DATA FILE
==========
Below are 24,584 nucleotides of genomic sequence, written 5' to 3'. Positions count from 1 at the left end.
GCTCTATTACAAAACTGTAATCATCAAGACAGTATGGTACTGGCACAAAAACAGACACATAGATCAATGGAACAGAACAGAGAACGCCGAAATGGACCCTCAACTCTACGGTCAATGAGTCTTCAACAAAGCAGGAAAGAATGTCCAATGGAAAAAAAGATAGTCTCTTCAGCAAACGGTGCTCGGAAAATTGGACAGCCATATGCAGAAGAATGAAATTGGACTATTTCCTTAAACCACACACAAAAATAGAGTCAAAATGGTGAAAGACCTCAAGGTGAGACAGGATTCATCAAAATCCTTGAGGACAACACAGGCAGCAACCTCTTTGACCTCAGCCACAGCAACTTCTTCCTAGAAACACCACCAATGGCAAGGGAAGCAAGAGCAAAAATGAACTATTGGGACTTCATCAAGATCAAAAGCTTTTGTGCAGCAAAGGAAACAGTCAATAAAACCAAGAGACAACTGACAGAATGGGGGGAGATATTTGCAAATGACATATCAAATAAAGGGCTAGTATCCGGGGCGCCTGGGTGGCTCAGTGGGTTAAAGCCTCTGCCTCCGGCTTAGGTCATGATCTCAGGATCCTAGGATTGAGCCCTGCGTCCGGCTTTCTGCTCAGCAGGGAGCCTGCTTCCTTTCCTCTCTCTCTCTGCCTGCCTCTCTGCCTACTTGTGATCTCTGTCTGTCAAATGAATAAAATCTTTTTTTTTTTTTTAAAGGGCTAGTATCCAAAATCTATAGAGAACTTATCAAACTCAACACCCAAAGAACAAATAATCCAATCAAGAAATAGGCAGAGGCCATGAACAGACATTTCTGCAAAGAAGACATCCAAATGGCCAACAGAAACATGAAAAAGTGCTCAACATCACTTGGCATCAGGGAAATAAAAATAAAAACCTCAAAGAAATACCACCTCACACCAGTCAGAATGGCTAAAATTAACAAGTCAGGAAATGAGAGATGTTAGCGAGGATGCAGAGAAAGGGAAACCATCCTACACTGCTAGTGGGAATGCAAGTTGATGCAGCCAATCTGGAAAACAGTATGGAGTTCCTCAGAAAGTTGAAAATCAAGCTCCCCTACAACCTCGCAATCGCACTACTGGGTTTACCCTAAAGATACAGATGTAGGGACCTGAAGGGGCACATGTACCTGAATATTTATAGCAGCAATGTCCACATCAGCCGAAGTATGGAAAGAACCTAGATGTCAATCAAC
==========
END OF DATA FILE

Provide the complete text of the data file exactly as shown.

Below are 24,584 nucleotides of genomic sequence, written 5' to 3'. Positions count from 1 at the left end.
GCTCTATTACAAAACTGTAATCATCAAGACAGTATGGTACTGGCACAAAAACAGACACATAGATCAATGGAACAGAACAGAGAACGCCGAAATGGACCCTCAACTCTACGGTCAATGAGTCTTCAACAAAGCAGGAAAGAATGTCCAATGGAAAAAAAGATAGTCTCTTCAGCAAACGGTGCTCGGAAAATTGGACAGCCATATGCAGAAGAATGAAATTGGACTATTTCCTTAAACCACACACAAAAATAGAGTCAAAATGGTGAAAGACCTCAAGGTGAGACAGGATTCATCAAAATCCTTGAGGACAACACAGGCAGCAACCTCTTTGACCTCAGCCACAGCAACTTCTTCCTAGAAACACCACCAATGGCAAGGGAAGCAAGAGCAAAAATGAACTATTGGGACTTCATCAAGATCAAAAGCTTTTGTGCAGCAAAGGAAACAGTCAATAAAACCAAGAGACAACTGACAGAATGGGGGGAGATATTTGCAAATGACATATCAAATAAAGGGCTAGTATCCGGGGCGCCTGGGTGGCTCAGTGGGTTAAAGCCTCTGCCTCCGGCTTAGGTCATGATCTCAGGATCCTAGGATTGAGCCCTGCGTCCGGCTTTCTGCTCAGCAGGGAGCCTGCTTCCTTTCCTCTCTCTCTCTGCCTGCCTCTCTGCCTACTTGTGATCTCTGTCTGTCAAATGAATAAAATCTTTTTTTTTTTTTTAAAGGGCTAGTATCCAAAATCTATAGAGAACTTATCAAACTCAACACCCAAAGAACAAATAATCCAATCAAGAAATAGGCAGAGGCCATGAACAGACATTTCTGCAAAGAAGACATCCAAATGGCCAACAGAAACATGAAAAAGTGCTCAACATCACTTGGCATCAGGGAAATAAAAATAAAAACCTCAAAGAAATACCACCTCACACCAGTCAGAATGGCTAAAATTAACAAGTCAGGAAATGAGAGATGTTAGCGAGGATGCAGAGAAAGGGAAACCATCCTACACTGCTAGTGGGAATGCAAGTTGATGCAGCCAATCTGGAAAACAGTATGGAGTTCCTCAGAAAGTTGAAAATCAAGCTCCCCTACAACCTCGCAATCGCACTACTGGGTTTACCCTAAAGATACAGATGTAGGGACCTGAAGGGGCACATGTACCTGAATATTTATAGCAGCAATGTCCACATCAGCCGAAGTATGGAAAGAACCTAGATGTCAATCAAC